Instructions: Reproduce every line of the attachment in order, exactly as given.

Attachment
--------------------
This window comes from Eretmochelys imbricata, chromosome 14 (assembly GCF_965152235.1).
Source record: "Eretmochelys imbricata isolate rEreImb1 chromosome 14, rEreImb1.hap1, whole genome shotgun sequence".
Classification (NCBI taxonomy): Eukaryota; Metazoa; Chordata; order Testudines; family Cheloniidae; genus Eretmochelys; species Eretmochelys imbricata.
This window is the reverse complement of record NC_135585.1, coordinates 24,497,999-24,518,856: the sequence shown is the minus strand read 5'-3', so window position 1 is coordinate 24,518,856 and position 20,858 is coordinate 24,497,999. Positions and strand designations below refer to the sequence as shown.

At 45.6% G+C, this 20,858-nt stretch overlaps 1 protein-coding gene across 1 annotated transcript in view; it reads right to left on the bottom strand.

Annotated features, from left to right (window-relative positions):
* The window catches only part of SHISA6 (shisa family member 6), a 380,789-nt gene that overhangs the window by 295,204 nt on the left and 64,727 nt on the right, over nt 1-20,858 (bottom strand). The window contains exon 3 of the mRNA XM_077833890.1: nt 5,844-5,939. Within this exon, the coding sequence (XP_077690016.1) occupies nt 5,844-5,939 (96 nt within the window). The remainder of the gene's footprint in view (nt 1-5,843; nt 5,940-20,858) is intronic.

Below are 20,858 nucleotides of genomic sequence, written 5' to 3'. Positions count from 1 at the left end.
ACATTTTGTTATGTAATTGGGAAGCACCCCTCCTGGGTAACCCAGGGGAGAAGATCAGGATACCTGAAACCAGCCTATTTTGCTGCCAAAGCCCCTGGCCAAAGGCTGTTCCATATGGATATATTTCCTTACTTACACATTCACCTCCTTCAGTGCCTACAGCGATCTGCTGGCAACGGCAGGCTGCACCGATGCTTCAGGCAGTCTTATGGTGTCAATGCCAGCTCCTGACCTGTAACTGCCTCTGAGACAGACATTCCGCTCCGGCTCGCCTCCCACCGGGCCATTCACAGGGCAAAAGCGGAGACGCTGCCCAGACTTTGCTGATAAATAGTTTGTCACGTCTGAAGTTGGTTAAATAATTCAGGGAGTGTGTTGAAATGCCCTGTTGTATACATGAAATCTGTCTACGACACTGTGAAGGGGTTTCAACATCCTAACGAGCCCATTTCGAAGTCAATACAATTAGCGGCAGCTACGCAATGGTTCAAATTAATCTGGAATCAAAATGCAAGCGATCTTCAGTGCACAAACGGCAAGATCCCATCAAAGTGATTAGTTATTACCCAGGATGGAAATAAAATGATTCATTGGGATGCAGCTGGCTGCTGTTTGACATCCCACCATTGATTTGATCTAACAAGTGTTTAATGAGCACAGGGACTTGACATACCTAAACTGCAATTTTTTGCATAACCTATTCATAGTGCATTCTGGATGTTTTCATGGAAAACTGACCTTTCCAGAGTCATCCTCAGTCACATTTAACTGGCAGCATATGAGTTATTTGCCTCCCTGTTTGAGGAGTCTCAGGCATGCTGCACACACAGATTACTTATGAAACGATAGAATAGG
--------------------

This window comes from Eretmochelys imbricata, chromosome 14 (assembly GCF_965152235.1).
Source record: "Eretmochelys imbricata isolate rEreImb1 chromosome 14, rEreImb1.hap1, whole genome shotgun sequence".
Classification (NCBI taxonomy): Eukaryota; Metazoa; Chordata; order Testudines; family Cheloniidae; genus Eretmochelys; species Eretmochelys imbricata.
This window is the reverse complement of record NC_135585.1, coordinates 24,497,999-24,518,856: the sequence shown is the minus strand read 5'-3', so window position 1 is coordinate 24,518,856 and position 20,858 is coordinate 24,497,999. Positions and strand designations below refer to the sequence as shown.

At 45.6% G+C, this 20,858-nt stretch overlaps 1 protein-coding gene across 1 annotated transcript in view; it reads right to left on the bottom strand.

Annotated features, from left to right (window-relative positions):
* The window catches only part of SHISA6 (shisa family member 6), a 380,789-nt gene that overhangs the window by 295,204 nt on the left and 64,727 nt on the right, over nt 1-20,858 (bottom strand). The window contains exon 3 of the mRNA XM_077833890.1: nt 5,844-5,939. Within this exon, the coding sequence (XP_077690016.1) occupies nt 5,844-5,939 (96 nt within the window). The remainder of the gene's footprint in view (nt 1-5,843; nt 5,940-20,858) is intronic.

Below are 20,858 nucleotides of genomic sequence, written 5' to 3'. Positions count from 1 at the left end.
ACATTTTGTTATGTAATTGGGAAGCACCCCTCCTGGGTAACCCAGGGGAGAAGATCAGGATACCTGAAACCAGCCTATTTTGCTGCCAAAGCCCCTGGCCAAAGGCTGTTCCATATGGATATATTTCCTTACTTACACATTCACCTCCTTCAGTGCCTACAGCGATCTGCTGGCAACGGCAGGCTGCACCGATGCTTCAGGCAGTCTTATGGTGTCAATGCCAGCTCCTGACCTGTAACTGCCTCTGAGACAGACATTCCGCTCCGGCTCGCCTCCCACCGGGCCATTCACAGGGCAAAAGCGGAGACGCTGCCCAGACTTTGCTGATAAATAGTTTGTCACGTCTGAAGTTGGTTAAATAATTCAGGGAGTGTGTTGAAATGCCCTGTTGTATACATGAAATCTGTCTACGACACTGTGAAGGGGTTTCAACATCCTAACGAGCCCATTTCGAAGTCAATACAATTAGCGGCAGCTACGCAATGGTTCAAATTAATCTGGAATCAAAATGCAAGCGATCTTCAGTGCACAAACGGCAAGATCCCATCAAAGTGATTAGTTATTACCCAGGATGGAAATAAAATGATTCATTGGGATGCAGCTGGCTGCTGTTTGACATCCCACCATTGATTTGATCTAACAAGTGTTTAATGAGCACAGGGACTTGACATACCTAAACTGCAATTTTTTGCATAACCTATTCATAGTGCATTCTGGATGTTTTCATGGAAAACTGACCTTTCCAGAGTCATCCTCAGTCACATTTAACTGGCAGCATATGAGTTATTTGCCTCCCTGTTTGAGGAGTCTCAGGCATGCTGCACACACAGATTACTTATGAAACGATAGAATAGG